February 9, 2006:
[achtung! kunst] *archaeology* : Romans may have learned from Chinese Great Wall
Romans may have learned from Chinese Great Wall: archaeologists
The construction of the Roman Limes was quite possibly influenced by the concept of the Great Wall in China, though the two great buildings of the world are far away from each other, said archaeologists and historians.
Although there is no evidence that the two constructions had any direct connections, indirect influence from the Great Wall on the Roman Limes is certain, said Visy Zsolt, a professor with the Department of Ancient History and Archaeology of the University of Pecs in Hungary.
Visy made the remarks in an interview with Xinhua as he attended an international conference in Xi'an, capital of northwest China's Shaanxi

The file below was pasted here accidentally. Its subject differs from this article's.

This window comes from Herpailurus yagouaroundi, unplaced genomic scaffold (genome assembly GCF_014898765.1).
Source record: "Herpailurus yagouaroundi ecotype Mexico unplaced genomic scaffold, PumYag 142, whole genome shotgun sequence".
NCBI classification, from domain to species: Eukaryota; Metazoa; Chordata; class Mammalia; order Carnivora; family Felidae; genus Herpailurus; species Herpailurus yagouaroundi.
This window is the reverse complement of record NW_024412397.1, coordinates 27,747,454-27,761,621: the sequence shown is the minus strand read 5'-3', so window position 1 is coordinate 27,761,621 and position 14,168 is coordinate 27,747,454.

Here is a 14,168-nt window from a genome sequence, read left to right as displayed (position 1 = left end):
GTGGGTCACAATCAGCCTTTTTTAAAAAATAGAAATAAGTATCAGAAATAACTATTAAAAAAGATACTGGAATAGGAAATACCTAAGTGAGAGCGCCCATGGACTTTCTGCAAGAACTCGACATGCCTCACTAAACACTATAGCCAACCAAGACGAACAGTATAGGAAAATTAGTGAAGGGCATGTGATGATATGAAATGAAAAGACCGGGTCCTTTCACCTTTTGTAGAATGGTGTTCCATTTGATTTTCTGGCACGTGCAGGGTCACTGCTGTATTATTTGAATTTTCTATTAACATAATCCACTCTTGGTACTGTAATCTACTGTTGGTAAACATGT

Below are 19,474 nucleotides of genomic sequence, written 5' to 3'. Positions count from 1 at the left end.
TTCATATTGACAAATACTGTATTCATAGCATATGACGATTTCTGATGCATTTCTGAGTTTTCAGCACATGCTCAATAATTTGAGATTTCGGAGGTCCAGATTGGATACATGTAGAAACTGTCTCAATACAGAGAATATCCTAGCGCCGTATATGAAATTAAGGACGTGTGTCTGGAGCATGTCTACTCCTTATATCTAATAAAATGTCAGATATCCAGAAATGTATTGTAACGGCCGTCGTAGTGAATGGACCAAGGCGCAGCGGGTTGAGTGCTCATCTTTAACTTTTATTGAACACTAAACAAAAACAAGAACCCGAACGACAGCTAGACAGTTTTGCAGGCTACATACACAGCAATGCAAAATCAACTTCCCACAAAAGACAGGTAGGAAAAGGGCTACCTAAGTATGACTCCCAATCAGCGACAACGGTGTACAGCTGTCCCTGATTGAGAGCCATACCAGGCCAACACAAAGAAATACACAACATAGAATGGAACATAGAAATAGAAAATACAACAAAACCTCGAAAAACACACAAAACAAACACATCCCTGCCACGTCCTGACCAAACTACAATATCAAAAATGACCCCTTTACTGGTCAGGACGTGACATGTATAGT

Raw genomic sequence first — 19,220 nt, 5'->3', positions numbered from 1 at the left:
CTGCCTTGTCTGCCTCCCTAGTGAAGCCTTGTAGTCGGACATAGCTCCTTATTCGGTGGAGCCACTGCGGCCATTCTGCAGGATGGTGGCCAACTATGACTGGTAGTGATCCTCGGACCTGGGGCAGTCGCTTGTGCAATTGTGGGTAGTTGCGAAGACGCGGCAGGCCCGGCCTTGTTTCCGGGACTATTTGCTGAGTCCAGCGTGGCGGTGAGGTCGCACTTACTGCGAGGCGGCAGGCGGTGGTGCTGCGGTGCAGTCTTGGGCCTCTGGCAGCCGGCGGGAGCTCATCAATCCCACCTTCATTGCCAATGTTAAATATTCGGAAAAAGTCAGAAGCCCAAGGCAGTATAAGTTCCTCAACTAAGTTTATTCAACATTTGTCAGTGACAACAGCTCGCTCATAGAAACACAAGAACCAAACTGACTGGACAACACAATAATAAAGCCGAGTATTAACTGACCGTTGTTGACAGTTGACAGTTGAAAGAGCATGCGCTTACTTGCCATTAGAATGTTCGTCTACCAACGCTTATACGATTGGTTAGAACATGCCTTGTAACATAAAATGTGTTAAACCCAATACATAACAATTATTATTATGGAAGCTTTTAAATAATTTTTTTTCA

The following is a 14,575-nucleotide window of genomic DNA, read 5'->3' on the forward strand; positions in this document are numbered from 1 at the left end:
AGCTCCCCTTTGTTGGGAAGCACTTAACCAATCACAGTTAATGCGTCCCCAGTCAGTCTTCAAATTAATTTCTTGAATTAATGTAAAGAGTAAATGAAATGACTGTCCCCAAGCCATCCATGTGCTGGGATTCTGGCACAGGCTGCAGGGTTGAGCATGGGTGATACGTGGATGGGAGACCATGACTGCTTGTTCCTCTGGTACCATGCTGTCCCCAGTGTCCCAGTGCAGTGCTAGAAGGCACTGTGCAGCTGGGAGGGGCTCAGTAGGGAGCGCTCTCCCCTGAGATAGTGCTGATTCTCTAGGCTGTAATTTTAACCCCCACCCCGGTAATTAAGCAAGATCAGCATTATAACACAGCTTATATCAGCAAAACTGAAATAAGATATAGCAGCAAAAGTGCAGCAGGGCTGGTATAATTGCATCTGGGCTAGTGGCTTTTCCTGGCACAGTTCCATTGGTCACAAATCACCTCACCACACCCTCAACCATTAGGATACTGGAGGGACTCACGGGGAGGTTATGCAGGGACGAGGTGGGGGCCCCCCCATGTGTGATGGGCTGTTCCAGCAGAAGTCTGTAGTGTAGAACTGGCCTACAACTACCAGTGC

The Roman Limes are Europe's largest archaeological monument, consisting of sections of the border line of the Roman Empire at its greatest extent in the 2nd century AD.
All together, the Limes stretch over 5,000 kilometers from the Atlantic coast of northern Britain, through Europe to the Black Sea, and from there to the Red Sea and across North Africa to the Atlantic coast.
Vestiges include the remains of the ramparts, walls and ditches, close to 900 watchtowers, 60 forts, and civilian settlements which accommodated tradesmen, craftsmen and others who served in the military.
The long distance and the great number of different peoples and cultures in Central Asia made any connections between the two ancient Roman and Chinese empires almost impossible.
However, curiosity and the challenge of covering great distances and seeing remote lands excited people in the past, Visy said.
with kind regards,
Matthias Arnold (Art-Eastasia list)
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